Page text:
However, both the current and the former commissioners came to tell us that this move would not make the commissioner more independent and that it would instead interfere with his work. The Conservatives are telling us that it will help the commissioner, but the Commissioner himself is saying that he does not need to be more independent and that he does not understand the need for the changes.
This is all a show to hide the fact that the Commissioner made specific requests. He said that he is the one who investigates electoral fraud, and he told us specifically what would be really helpful to him during investigations. Nothing came of that. Instead, they are playing chess. The pieces are being moved around but nothing at all has changed in terms of the Commissioner's ability to properly investigate fraud.
There have been major problems throughout the process. When the Conservatives introduced the bill, we suggested that it be sent to committee before second reading. Basically, that would have given witnesses the opportunity to talk about what is in the bill. We would have had far greater flexibility to change various elements and produce the best electoral reform possible. That is the goal, really. I am certain that everyone wants that. The witnesses who would have appeared could have told us what needed to be changed.
Then we would have had a meaningful debate at second reading. The Conservative majority would not have imposed its will. The Conservatives decided to change everything just because they felt like it and because it would be to their advantage. This bill amends one of the most fundamental statutes in Canada. It affects 34 million Canadians. It affects every Canadian's right to vote. There was no pre-consultation with the Chief Electoral Officer, the commissioner or the political parties: no one. The Conservatives show up with this bill and force it down our throats, telling us it is good enough.
Now, because we fought quite hard and told the Conservatives that they could not just change the Canada Elections Act like this, they ended up backing down on some of the points that I thought were the most damaging. The only amendments proposed and adopted in committee—obviously those proposed by the government—mitigated some of the most troubling aspects of the bill. However, this does not change the fact that the bill fundamentally poses a lot of problems. Given the choice between the Canada Elections Act in its current form and Bill C-23, even amended, I would choose the Canada Elections Act because this bill includes too many changes and has too many flaws and problems to be acceptable.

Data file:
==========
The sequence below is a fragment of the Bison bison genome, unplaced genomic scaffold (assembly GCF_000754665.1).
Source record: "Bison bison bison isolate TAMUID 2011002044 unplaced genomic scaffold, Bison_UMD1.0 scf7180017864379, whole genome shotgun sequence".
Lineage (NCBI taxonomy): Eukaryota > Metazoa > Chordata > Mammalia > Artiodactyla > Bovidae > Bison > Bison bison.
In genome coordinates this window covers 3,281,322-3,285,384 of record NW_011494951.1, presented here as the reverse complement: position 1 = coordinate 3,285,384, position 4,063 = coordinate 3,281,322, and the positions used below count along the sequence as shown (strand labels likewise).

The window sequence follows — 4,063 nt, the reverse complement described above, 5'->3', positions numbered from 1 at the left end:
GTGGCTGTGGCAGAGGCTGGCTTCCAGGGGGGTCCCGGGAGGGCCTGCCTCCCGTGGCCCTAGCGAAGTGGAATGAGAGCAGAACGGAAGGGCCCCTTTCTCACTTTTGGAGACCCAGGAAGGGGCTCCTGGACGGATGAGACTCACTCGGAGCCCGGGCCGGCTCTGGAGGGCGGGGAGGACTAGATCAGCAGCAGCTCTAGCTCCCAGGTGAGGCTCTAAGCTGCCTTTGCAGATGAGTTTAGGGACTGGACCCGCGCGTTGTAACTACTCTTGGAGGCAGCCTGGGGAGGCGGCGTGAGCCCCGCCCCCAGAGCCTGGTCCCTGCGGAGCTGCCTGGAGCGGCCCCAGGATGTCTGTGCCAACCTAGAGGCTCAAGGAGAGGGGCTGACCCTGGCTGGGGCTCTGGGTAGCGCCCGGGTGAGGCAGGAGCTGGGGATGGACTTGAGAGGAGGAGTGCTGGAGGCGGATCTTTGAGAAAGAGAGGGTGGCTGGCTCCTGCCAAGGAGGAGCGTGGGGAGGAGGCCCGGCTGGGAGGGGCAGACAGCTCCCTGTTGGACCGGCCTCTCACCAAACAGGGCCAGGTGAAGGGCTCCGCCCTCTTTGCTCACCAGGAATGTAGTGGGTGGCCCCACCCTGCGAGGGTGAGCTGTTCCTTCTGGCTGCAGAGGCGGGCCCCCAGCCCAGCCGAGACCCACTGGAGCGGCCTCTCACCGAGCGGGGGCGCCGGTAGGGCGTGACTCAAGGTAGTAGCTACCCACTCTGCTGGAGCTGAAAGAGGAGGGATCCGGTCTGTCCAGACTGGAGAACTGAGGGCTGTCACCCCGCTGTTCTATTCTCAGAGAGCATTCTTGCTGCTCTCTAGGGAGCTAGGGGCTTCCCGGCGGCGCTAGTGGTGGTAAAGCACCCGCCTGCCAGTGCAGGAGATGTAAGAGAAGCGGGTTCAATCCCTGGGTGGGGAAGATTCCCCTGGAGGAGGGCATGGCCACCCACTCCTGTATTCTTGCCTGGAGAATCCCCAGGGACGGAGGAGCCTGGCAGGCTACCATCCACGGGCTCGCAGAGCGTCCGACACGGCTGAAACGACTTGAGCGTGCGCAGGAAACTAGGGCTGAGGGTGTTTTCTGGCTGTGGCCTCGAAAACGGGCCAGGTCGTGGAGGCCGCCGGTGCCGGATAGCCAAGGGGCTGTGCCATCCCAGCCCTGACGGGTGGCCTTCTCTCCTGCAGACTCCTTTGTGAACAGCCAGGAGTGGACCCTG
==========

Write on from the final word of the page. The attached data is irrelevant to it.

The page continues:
In short, when the Conservatives introduced Bill C-23, it was a very bad bill. Currently, with the amendments, it is a very bad bill. The amendments do not go far enough for me to support this bill.
Now, how did things go in committee? Dozens of witnesses came to tell us that there were major problems with the bill that absolutely needed to be addressed and that the bill did not make sense. Finally, they managed to push hard enough that the government backed down a little on some things. However, overall, did the government representatives in committee listen to the witnesses? Did they really listen to the proceedings and take witnesses' opinions into consideration? I do not think so. The witnesses, who are experts on the subject, raised many points that did not find their way into Bill C-23 or the amendments. I guess we will have to wait for a new government in 2015 before the changes that really need to be made to the Canada Elections Act are finally made.
In the end, in a 21st century democracy and in a country like Canada, which is internationally respected for its democracy, it is a real problem for such a fundamental bill to be changed, introduced and imposed by a majority government that does not hold consultations and does not listen. It does not want to listen to anyone and does not want to hear about any problems with the bill. The government thinks its bill is terrific, and that is that.
The Conservatives really need to do better. They need to hold real consultations. A real reform of the Canada Elections Act is needed.